Forget about slides. In today’s hyperlink world, a classic presentation feels like being inside of a corridor without the option to enter any of the side doors.
If you’re still stuck on PowerPoint presentations, it may be time to try out more dynamic alternatives, like Prezi, which has the financial and advisory back of TED and Twitter founder Jack Dorsey.
TechCrunch contributor Robin Wauters called Prezi “the coolest online presentation tool I’ve ever seen.” And Garr Reynolds, who coined the phrase ‘Presentation Zen,’ earlier this year declared Prezi a presentation tool more suitable for the digital natives than its competitors.
That’s a lot of praise for Prezi. So, let’s see what it’s all about.
Prezi is a flash-based nonlinear storytelling tool for creating dynamic multimedia presentations. The end result is not a set of slides, but a canvas where the user can zoom in and out, discovering contextual relationships.
As Prezi’s Community Manager, Zoltan Randai, explains, “slideshows haven’t really changed since the late 1950-s, when the first acetate slide projector hit the market, while Prezi matches the way we consume information on the internet.”
Prezi is more customizable and agile than Power Point or Keynote, and offers the ability to integrate video, .pdf documents and vector images.
Because it’s an online service, Prezi is not only a creation tool, but also a distribution platform. This is fostered by the fact that many “prezis” are created as public objects that anyone can see, embed, and even copy and modify.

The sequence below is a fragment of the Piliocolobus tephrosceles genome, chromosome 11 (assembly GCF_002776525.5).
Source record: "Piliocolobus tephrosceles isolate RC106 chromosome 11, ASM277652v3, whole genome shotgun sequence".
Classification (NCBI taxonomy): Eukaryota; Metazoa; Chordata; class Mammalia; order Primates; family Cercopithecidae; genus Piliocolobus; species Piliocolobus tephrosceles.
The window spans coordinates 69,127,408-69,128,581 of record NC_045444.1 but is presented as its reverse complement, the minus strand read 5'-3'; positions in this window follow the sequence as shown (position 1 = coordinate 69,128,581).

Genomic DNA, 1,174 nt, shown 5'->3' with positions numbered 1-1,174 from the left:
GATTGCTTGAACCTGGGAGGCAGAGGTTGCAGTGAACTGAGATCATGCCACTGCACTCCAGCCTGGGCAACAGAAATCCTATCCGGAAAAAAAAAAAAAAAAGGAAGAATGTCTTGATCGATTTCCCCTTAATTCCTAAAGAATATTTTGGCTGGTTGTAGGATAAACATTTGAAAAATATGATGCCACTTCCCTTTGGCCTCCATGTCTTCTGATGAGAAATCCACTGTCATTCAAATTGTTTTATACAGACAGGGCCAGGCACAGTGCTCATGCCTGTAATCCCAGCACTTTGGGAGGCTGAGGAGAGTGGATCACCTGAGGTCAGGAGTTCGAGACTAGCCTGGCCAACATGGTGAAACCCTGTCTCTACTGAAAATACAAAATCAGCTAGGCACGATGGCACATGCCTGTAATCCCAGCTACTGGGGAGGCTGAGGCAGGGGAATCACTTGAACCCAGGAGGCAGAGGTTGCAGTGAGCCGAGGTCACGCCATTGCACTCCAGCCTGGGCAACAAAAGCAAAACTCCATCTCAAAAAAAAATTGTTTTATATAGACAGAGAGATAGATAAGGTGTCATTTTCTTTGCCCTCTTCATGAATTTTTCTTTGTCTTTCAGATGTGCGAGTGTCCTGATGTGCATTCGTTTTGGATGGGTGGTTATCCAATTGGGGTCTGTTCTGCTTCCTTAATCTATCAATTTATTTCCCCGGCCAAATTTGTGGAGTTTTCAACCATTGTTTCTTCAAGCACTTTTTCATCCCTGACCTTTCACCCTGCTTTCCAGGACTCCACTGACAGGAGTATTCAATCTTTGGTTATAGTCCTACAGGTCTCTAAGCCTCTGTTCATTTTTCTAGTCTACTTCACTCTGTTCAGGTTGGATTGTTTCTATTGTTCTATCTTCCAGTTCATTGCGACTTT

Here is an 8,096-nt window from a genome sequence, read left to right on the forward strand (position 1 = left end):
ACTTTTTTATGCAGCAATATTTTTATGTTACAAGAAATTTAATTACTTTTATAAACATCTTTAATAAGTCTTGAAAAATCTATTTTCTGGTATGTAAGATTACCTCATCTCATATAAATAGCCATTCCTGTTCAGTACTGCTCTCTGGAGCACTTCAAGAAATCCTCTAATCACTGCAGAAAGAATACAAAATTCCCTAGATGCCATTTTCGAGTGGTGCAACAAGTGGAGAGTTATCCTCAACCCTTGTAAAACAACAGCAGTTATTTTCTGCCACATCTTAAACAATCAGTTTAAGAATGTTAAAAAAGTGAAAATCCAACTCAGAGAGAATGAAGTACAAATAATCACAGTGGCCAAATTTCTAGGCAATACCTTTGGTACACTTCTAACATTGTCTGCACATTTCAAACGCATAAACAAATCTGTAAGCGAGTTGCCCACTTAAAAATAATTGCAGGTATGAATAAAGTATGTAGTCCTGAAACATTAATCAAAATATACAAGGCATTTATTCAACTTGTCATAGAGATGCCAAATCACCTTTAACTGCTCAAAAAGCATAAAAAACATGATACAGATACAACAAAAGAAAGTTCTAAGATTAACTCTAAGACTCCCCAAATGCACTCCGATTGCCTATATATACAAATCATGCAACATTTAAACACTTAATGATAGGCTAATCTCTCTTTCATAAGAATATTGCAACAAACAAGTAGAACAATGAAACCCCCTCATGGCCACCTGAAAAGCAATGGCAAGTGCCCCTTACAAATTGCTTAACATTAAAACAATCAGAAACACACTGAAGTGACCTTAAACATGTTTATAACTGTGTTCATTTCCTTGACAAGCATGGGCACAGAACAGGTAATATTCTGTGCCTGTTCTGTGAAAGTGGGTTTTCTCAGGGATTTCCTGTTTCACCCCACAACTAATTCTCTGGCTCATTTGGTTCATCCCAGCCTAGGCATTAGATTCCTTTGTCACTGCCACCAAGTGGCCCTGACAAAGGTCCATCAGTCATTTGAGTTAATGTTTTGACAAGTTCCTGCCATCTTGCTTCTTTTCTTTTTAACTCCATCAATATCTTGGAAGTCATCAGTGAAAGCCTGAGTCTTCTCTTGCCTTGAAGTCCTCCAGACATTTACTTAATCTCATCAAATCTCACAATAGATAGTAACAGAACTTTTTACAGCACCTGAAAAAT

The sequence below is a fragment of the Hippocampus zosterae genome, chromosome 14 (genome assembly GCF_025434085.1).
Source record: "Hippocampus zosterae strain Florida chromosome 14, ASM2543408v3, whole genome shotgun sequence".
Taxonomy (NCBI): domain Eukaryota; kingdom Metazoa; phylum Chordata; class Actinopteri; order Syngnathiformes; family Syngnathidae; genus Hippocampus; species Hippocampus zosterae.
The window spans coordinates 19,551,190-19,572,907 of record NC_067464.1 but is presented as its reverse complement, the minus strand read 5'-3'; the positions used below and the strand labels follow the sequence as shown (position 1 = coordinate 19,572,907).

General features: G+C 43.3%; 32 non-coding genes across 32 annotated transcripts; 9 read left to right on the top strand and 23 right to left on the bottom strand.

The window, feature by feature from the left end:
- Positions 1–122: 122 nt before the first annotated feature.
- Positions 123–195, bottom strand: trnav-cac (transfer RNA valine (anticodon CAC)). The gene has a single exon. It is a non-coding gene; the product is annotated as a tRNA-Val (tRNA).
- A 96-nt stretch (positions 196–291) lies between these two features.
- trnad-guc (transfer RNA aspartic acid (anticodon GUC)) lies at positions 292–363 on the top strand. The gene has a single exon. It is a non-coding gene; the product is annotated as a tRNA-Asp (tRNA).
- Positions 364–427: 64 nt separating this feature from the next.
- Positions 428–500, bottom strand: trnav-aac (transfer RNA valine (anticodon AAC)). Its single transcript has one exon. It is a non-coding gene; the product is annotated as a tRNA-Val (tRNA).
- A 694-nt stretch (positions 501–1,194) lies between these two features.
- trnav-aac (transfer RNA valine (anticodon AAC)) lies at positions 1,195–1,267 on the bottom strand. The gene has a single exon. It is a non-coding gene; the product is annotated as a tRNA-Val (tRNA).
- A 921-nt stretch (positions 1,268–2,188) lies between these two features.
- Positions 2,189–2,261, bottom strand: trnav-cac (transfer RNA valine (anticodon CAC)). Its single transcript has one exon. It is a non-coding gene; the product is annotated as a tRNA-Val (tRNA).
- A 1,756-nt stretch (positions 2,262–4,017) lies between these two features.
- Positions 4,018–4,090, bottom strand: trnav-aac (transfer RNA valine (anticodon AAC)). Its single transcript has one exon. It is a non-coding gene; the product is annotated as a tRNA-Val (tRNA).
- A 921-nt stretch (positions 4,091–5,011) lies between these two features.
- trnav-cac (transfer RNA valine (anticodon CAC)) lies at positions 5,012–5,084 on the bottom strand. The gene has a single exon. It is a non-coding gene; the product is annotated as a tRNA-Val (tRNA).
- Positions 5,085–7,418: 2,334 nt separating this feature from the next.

To keep the final product private, you need to sign up for a paid plan, but since January students and teachers can get the basic paid plan (“Enjoy”) for free. This has helped boost traffic to their site.
In addition to educational purposes, Prezi can also be a powerful tool for businesses.
“Prezi allows the audience to get your points immediately, while they have a clear picture about relations, arguments, and the tiny details. Many customers use Prezi not only for business presentations, but also for project planning, market research and analysis. They use it as a media wall in their offices or on the smart board at meetings. But the most interesting way of using the tool is collaborating in workgroups,” says Randai.
As storytelling starts to be more important in all complex organizations—from
schools to companies—Prezi seems to be in a great position to become a basic tool for internal communication, and even as a journalism tool for multimedia pieces.
The best way to learn what you can do with Prezi is to take a look at what others have done:
- How to make business presentations
- Sweet recipe to solving problems (a good example of Prezi’s animation capabilities)
- Playing to Learn? (an example of an educational prezi)
- MySpace LeWeb Keynote (by MySpace Mike Jones)
For more examples of public prezis, visit http://prezi.com/showcase/
Xurxo Martínez is an MCDM student. His focus is on storytelling and entrepreneurship. He worked as journalist and Product Manager for nine years in Spain, including companies such as Yahoo! This article was originally written for the class Digital Media Economics and Management, Spring 2010.
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